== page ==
On July 15th in Pittsburgh, David J. Hickton, a gray-haired U.S. attorney in a crisp dark suit, stepped out before an American flag to announce the feds' latest victory against online crime. "We have dismantled a cyber-hornet's nest of criminal hackers, which was believed by many to be impenetrable," he said. "We are in the process of rounding up and charging the hornets." By the next morning, more than 70 people across the world had been charged, arrested or searched in what the Department of Justice called "the largest coordinated international law-enforcement effort ever directed at an online cybercriminal forum."
After an 18-month international investigation led by the FBI, known as Operation Shrouded Horizon, hackers on a site called Darkode were accused of wire fraud, money laundering and conspiring to commit computer fraud. The trail of crimes was massive, with one member compromising companies including Microsoft and Sony and another swiping data from more than 20 million victims. Hickton said Darkode posed "one of the gravest threats to the integrity of data on computers in the United States and around the world." Its computers were considered "bulletproof" from the law by running on offshore servers — including one traced to Seychelles, the remote island nation in the Indian Ocean. "Cybercriminals should not have a safe haven to shop for the tools of their trade," said FBI Deputy Director Mark F. Giuliano, "and Operation Shrouded Horizon shows we will do all we can to disrupt their unlawful activities."
At least for a bit. Two weeks later, "Sp3cial1st," the main administrator of Darkode, posted a retaliatory statement on a new website — underscoring the feds' struggle to police the Internet. "Most of the staff is intact, along with senior members," Sp3cial1st wrote. "It appears the raids focused on newly added individuals or people that have been retired from the scene for years. The forum will be back." He vowed the organization would regroup on the Web's deepest, most impenetrable region, the Darknet — a space where anyone, including criminals, can remain virtually anonymous. And the Darknet could never be shut down — thanks, conveniently, to the feds, who created it and are still financing its growth.
The Darknet (sometimes called the Dark Web) works on the Tor browser, free software that masks your location and activity. Originally designed by the Naval Research Lab, Tor receives 60 percent of its backing from the State Department and the Department of Defense to act as a secure network for government agencies as well as dissidents fighting oppressive regimes. It is a privacy tool that has been used for both good and evil. Over the past decade, Tor has empowered activists to spread news during the Arab Spring; it has helped domestic-violence victims hide from online stalkers; and it has allowed ordinary citizens to surf without advertisers tracking them. But at the same time, the Darknet, which Tor enables, has become the primary cove for criminals like Ross Ulbricht, imprisoned founder of Silk Road; the hackers behind the recent Ashley Madison attacks; and the international crew busted by the feds in July. As an instrument for both activists and criminals, Tor presents an increasingly difficult problem for law enforcement to solve — exacerbating the hapless game of whack-a-mole facing those who try to bring law to the most lawless part of the Net. And the battle over the Darknet's future could decide the fate of online privacy in the U.S. and abroad. As Hickton tells Rolling Stone, "It's the Wild West of the Internet."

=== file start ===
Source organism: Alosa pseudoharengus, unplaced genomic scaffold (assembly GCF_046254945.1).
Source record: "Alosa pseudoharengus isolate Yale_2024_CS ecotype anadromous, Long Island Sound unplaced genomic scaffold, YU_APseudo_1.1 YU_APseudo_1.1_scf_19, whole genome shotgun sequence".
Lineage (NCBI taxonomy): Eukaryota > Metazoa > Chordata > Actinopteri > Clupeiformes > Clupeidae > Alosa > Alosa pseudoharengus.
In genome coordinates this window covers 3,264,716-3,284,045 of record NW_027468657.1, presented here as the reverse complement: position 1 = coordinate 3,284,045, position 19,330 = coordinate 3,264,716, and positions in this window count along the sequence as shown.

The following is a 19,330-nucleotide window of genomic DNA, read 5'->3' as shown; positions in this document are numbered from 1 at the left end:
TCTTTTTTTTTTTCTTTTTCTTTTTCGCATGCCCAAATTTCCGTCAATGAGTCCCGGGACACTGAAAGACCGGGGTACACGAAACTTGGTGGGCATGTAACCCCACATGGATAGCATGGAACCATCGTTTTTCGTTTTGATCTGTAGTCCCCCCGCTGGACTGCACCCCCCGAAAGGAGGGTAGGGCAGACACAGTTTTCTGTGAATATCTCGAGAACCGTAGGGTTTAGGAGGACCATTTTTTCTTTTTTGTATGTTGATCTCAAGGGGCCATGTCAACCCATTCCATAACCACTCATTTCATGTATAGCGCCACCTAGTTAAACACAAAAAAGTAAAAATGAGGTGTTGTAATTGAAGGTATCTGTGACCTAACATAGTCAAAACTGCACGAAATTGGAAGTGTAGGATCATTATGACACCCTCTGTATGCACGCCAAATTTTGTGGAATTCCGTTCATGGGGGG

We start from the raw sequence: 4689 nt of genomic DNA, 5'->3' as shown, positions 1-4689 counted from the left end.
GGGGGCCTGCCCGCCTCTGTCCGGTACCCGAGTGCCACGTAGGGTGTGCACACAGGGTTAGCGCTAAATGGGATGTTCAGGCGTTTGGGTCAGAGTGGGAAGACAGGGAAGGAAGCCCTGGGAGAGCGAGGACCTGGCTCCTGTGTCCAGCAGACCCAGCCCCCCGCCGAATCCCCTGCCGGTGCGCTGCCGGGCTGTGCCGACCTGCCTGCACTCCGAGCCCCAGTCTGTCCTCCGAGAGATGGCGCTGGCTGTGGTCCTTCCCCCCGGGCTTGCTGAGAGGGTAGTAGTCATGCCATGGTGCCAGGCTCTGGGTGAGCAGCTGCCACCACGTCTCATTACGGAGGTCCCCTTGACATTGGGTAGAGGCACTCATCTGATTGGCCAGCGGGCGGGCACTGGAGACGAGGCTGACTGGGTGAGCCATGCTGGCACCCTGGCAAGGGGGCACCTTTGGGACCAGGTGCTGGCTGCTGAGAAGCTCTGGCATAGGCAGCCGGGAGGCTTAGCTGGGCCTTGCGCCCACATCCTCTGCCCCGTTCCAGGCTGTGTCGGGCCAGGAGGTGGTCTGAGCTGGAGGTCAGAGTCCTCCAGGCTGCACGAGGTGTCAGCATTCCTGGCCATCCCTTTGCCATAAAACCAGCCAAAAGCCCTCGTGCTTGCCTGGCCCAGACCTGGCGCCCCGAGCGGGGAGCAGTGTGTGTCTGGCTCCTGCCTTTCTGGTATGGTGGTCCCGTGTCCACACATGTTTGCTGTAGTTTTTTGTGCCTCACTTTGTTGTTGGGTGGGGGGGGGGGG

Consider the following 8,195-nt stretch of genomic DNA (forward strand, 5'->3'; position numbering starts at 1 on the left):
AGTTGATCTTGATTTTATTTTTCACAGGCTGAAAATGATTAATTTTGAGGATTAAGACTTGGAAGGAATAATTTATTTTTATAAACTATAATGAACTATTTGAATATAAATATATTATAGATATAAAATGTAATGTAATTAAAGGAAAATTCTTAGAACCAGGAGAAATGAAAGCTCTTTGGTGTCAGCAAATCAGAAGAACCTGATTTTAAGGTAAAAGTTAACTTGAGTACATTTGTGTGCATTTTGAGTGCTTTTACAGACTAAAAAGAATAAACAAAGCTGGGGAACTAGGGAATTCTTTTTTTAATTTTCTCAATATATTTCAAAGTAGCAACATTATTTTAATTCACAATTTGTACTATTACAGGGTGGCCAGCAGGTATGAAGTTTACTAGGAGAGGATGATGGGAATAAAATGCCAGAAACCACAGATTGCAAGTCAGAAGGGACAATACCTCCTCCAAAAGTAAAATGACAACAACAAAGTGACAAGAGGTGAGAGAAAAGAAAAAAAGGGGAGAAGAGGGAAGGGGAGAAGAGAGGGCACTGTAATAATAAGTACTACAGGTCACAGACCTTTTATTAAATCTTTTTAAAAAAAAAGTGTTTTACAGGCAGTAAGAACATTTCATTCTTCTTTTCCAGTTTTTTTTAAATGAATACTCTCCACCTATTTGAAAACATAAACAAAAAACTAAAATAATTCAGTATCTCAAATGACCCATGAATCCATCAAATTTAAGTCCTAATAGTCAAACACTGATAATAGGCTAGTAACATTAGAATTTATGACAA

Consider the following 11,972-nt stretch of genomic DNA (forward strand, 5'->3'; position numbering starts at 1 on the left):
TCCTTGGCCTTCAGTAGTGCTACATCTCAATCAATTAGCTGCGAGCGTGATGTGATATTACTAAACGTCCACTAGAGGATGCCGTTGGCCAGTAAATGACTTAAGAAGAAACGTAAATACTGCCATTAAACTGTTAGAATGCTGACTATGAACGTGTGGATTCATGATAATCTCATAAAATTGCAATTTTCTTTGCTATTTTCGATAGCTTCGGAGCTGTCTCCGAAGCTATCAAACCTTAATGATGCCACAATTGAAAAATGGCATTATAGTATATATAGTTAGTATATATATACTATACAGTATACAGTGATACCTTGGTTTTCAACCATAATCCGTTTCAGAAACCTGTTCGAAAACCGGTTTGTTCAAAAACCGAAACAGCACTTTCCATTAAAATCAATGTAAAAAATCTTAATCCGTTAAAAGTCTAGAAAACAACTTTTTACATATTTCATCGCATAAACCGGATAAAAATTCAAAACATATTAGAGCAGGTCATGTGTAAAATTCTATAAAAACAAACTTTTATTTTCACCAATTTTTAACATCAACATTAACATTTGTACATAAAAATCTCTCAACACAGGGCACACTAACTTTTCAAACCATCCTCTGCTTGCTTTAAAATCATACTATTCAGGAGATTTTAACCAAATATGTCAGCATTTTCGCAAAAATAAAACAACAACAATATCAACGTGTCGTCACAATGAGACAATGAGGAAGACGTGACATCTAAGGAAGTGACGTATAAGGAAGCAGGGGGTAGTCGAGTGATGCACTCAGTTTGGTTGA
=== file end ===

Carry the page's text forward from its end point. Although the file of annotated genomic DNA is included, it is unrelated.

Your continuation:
Think of the Web as an iceberg. Most people only see the so-called Surface Web above the water: all the news and gossip and porn that's just a Google search away. But dive below and you'll see the vast expanse of the Deep Web: all the data that search engines can't find, which is much larger than the Surface Web. This includes anything behind a paywall (like Netflix), a password-protected site (like your e-mail) or a Web page that requires you to do your searching there (like when you're trying to find court records).
The Darknet lurks in the Deep Web, because the sites there can't be found by search engines either. But here's the big difference: The Darknet is composed of people and sites that want to remain anonymous and, unless you're using the Tor browser, are nearly impossible to find. Tor lets you peruse the Surface Web, just as you do with Firefox or Safari, but it also allows you to surf Amazon and Silk Road. Using a regular browser like Firefox, you can be identified by your Internet Protocol (IP) address, the numerical code that can be traced to your unique device. But on the Darknet, your location — and the locations of the people overseeing the sites you search — remain hidden. Most people use Tor for law-abiding privacy purposes. In fact, according to the Tor Project — the government-funded nonprofit that maintains the browser — Darknet surfing accounts for only three percent of Tor usage. (And criminal activities are just a fraction of that.) But because the Darknet is so seemingly shadowy and mysterious, it has become ominous in the popular imagination, a creepy catchall that includes everything scary lurking online: terrorists, pedophiles, dope dealers, hackers-for-hire.
In the past year, some of those scarier elements have been surfacing. In May, the feds sentenced Ulbricht, founder of Silk Road — the online black market that generated roughly $200 million in sales — to life in prison. In August, hackers dumped the personal information of 36 million users of Ashley Madison, the cheaters' website, on the Darknet. After ISIS claimed responsibility for a shooting outside a Prophet Mohammed cartoon contest in Texas in May, the Darknet was singled out for blame. Michael B. Steinbach, assistant director of the FBI's counter-terrorism division, told the House Homeland Security Committee that encryption tools have given such terrorists "a free zone by which to recruit, radicalize, plot and plan." Without the ability to adequately monitor the terrorists online, Steinbach went on, "we're past going dark in certain instances. We are dark."